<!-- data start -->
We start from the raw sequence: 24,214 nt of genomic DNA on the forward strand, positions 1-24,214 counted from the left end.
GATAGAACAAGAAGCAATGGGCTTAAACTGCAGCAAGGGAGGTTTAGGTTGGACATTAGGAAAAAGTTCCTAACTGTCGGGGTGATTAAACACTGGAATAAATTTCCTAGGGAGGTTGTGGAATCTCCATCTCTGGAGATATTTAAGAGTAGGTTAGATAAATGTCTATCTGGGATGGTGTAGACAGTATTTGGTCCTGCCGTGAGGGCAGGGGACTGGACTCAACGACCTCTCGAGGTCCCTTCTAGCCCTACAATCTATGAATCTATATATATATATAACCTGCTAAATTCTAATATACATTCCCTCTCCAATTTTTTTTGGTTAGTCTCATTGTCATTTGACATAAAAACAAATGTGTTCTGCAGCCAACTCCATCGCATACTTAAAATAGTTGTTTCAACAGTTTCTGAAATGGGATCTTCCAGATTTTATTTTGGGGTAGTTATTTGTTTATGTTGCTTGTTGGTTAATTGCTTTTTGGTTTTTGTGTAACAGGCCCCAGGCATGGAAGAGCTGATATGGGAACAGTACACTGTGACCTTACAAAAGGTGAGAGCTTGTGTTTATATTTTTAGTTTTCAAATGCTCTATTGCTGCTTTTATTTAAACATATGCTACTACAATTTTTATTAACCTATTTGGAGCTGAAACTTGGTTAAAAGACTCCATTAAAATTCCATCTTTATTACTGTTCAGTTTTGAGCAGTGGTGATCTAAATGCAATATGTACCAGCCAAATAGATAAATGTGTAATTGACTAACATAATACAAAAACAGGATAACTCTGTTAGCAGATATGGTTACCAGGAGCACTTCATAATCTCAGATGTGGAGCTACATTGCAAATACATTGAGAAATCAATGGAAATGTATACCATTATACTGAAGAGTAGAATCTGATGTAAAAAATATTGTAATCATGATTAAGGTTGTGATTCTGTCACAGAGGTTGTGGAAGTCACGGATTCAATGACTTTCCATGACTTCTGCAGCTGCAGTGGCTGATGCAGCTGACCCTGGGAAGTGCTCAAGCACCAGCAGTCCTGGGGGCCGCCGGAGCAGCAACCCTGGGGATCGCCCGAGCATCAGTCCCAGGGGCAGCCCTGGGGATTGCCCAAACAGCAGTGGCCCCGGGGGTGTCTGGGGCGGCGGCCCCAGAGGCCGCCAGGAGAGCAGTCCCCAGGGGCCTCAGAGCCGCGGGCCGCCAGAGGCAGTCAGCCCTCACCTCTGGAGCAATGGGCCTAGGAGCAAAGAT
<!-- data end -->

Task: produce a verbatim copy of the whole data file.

We start from the raw sequence: 24,214 nt of genomic DNA on the forward strand, positions 1-24,214 counted from the left end.
GATAGAACAAGAAGCAATGGGCTTAAACTGCAGCAAGGGAGGTTTAGGTTGGACATTAGGAAAAAGTTCCTAACTGTCGGGGTGATTAAACACTGGAATAAATTTCCTAGGGAGGTTGTGGAATCTCCATCTCTGGAGATATTTAAGAGTAGGTTAGATAAATGTCTATCTGGGATGGTGTAGACAGTATTTGGTCCTGCCGTGAGGGCAGGGGACTGGACTCAACGACCTCTCGAGGTCCCTTCTAGCCCTACAATCTATGAATCTATATATATATATAACCTGCTAAATTCTAATATACATTCCCTCTCCAATTTTTTTTGGTTAGTCTCATTGTCATTTGACATAAAAACAAATGTGTTCTGCAGCCAACTCCATCGCATACTTAAAATAGTTGTTTCAACAGTTTCTGAAATGGGATCTTCCAGATTTTATTTTGGGGTAGTTATTTGTTTATGTTGCTTGTTGGTTAATTGCTTTTTGGTTTTTGTGTAACAGGCCCCAGGCATGGAAGAGCTGATATGGGAACAGTACACTGTGACCTTACAAAAGGTGAGAGCTTGTGTTTATATTTTTAGTTTTCAAATGCTCTATTGCTGCTTTTATTTAAACATATGCTACTACAATTTTTATTAACCTATTTGGAGCTGAAACTTGGTTAAAAGACTCCATTAAAATTCCATCTTTATTACTGTTCAGTTTTGAGCAGTGGTGATCTAAATGCAATATGTACCAGCCAAATAGATAAATGTGTAATTGACTAACATAATACAAAAACAGGATAACTCTGTTAGCAGATATGGTTACCAGGAGCACTTCATAATCTCAGATGTGGAGCTACATTGCAAATACATTGAGAAATCAATGGAAATGTATACCATTATACTGAAGAGTAGAATCTGATGTAAAAAATATTGTAATCATGATTAAGGTTGTGATTCTGTCACAGAGGTTGTGGAAGTCACGGATTCAATGACTTTCCATGACTTCTGCAGCTGCAGTGGCTGATGCAGCTGACCCTGGGAAGTGCTCAAGCACCAGCAGTCCTGGGGGCCGCCGGAGCAGCAACCCTGGGGATCGCCCGAGCATCAGTCCCAGGGGCAGCCCTGGGGATTGCCCAAACAGCAGTGGCCCCGGGGGTGTCTGGGGCGGCGGCCCCAGAGGCCGCCAGGAGAGCAGTCCCCAGGGGCCTCAGAGCCGCGGGCCGCCAGAGGCAGTCAGCCCTCACCTCTGGAGCAATGGGCCTAGGAGCAAAGAT